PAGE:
Munich in English - selected by independent Locals for Cosmopolitans, Newcomers and Residents - since 1989

back to overview

March 2005

First Words

Two Glittering Debut Novels

By Helen Oyeyemi
Bloomsbury, 2005

Helen Oyeyemi wrote The Icarus Girl when she was just 18 and taking her A-levels, although it started life as a short story. Seeking advice on how to develop her literary style, Oyeyemi e-mailed her work to a literary agent, who, instead of sending her away with some tips, spotted her talent and offered to represent her. Her parents knew nothing about the novel, despite the fact that she was working on their computer, until she signed a two-book deal with Bloomsbury for a reported £400,000 advance. It says a lot about Oyeyemi’s intelligence that she could write an extraordinary debut novel in six months, get three A-grades with minimal revision and be accepted at Cambridge, where she is in her first year of a social and political sciences degree.

The Icarus Girl focuses on intelligent but troubled eight-year-old Jessamy Harrison. Jess possesses an extraordinary and powerful imagination, and spends hours reading Shakespeare, writing haikus and hiding in the dark warmth of the airing cupboard. The daughter of a British father and a Nigerian mother, she has always felt like a misfit. Her regular frenzied screaming fits ensure that she does not have any friends at school. Her parents, as a last resort, try to cure her of her bad behavior by taking her to visit relatives in Nigeria. It is here that she meets Titiola, or TillyTilly, a ghost that only she can see. TillyTilly soon becomes a major part of Jess’s life, and she even appears back in England. At first TillyTilly is perfect for Jess—she is the first person to understand and be a friend to her—but gradually the ghost’s visits become more disturbing. This culminates with TillyTilly revealing that Jess had a stillborn twin, which explains her constant feeling of loneliness, and that she intends to be the sister Jess never had. From here, the novel takes a sinister turn.

This book is strikingly original, if not in its themes then in Oyeyemi’s confident and lyrical style. It would be an impressive debut novel of any writer, but the fact that the author was so young when she wrote it, and didn’t even intend to write a novel, is truly remarkable.

By David Bezmozgis
Jonathan Cape, 2004

David Bezmozgis became something of an overnight star in the United States and Canada. This was because his stories were published in three of the most important magazines for fiction lovers—the New Yorker, Harper’s and Zoetrope. It doesn’t take long to understand why the stories were so well received. Natasha is a captivating debut collection. Not without reason Bezmozgis calls his work “autobiographical fiction”: like the author, the protagonist, Mark Berman, emigrated with his parents from Latvia to Toronto in 1980. The seven short stories, which were shortlisted for the recent Guardian First Book Award, follow Mark through childhood and adolescence into adulthood.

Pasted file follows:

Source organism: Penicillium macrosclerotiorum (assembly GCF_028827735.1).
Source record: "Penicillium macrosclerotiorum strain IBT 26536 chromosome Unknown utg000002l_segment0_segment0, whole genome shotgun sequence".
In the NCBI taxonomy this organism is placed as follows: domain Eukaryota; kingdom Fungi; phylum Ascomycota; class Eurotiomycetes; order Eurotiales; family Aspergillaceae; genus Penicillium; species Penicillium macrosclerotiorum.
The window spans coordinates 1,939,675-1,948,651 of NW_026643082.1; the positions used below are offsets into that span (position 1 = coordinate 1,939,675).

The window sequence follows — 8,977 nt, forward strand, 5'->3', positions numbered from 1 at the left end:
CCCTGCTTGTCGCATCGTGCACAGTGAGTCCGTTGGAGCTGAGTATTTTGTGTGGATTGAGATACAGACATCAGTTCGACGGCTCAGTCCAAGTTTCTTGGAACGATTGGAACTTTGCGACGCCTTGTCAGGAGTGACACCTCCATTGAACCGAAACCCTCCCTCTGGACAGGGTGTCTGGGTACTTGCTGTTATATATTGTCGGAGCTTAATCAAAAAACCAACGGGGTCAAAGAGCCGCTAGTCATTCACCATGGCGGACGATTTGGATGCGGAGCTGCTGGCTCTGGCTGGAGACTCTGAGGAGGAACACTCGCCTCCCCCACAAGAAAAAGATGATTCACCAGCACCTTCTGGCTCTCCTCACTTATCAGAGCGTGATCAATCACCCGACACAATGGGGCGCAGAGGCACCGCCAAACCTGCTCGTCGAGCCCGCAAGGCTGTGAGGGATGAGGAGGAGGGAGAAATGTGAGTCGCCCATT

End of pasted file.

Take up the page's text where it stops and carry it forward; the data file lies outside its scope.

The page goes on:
The first story, Tapka, in which we are introduced to the family on their arrival in Toronto, is both the most original and touching of the seven stories. Mark tells of the difficulties of learning English, although as a child, he learned much quicker than his parents. He says: “By the end of May I could sing the ABC song. Television taught me to say ‘What’s up, Doc?’ and ‘super-duper.’ The playground introduced me to ‘shithead,’ ‘mental case,’ and ‘gaylord,’ and I sought every opportunity to apply my new knowledge.” Tapka is written with the quiet sensitivity that typifies the entire collection.

Bezmozgis’ prose is funny, but it also rings true. He lends insight into his culture and the pain and joys of immigration. Throughout the stories, which manage to be moving without drifting into excess sentimentality, Mark Berman is attempting to understand both his new world and that of his parents. Bezmozgis’ poignant and thought-provoking style is mature beyond his 32 years, and the stories are extremely well crafted—the spare prose and his eye for detail make Natasha comparable with the best of minimalist writing. Each of the individual stories functions well on its own, but with their loose connections, they are even better as a collection. By the end of the book, the reader feels like he knows the Bermans, and will most likely feel real affection towards the family. Indeed, many of those who have read this debut work are waiting in anticipation of Bezmozgis’ next. <<<

tell a friend